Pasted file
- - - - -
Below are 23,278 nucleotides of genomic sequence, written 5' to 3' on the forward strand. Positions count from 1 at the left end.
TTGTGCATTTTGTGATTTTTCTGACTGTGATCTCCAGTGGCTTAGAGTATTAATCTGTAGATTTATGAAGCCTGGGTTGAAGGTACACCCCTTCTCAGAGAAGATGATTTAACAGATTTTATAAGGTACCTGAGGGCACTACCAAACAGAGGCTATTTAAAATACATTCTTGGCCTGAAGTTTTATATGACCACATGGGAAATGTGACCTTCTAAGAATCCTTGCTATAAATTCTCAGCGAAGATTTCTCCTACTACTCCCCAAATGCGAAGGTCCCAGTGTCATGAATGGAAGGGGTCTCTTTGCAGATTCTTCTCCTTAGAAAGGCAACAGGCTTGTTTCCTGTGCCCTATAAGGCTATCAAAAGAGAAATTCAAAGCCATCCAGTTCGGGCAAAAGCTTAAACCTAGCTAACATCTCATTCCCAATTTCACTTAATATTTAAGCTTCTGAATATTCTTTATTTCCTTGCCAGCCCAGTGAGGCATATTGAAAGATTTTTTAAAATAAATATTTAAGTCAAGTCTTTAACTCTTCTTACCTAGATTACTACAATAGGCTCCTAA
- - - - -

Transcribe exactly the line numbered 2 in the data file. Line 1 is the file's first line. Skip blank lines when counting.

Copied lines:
TTGTGCATTTTGTGATTTTTCTGACTGTGATCTCCAGTGGCTTAGAGTATTAATCTGTAGATTTATGAAGCCTGGGTTGAAGGTACACCCCTTCTCAGAGAAGATGATTTAACAGATTTTATAAGGTACCTGAGGGCACTACCAAACAGAGGCTATTTAAAATACATTCTTGGCCTGAAGTTTTATATGACCACATGGGAAATGTGACCTTCTAAGAATCCTTGCTATAAATTCTCAGCGAAGATTTCTCCTACTACTCCCCAAATGCGAAGGTCCCAGTGTCATGAATGGAAGGGGTCTCTTTGCAGATTCTTCTCCTTAGAAAGGCAACAGGCTTGTTTCCTGTGCCCTATAAGGCTATCAAAAGAGAAATTCAAAGCCATCCAGTTCGGGCAAAAGCTTAAACCTAGCTAACATCTCATTCCCAATTTCACTTAATATTTAAGCTTCTGAATATTCTTTATTTCCTTGCCAGCCCAGTGAGGCATATTGAAAGATTTTTTAAAATAAATATTTAAGTCAAGTCTTTAACTCTTCTTACCTAGATTACTACAATAGGCTCCTAA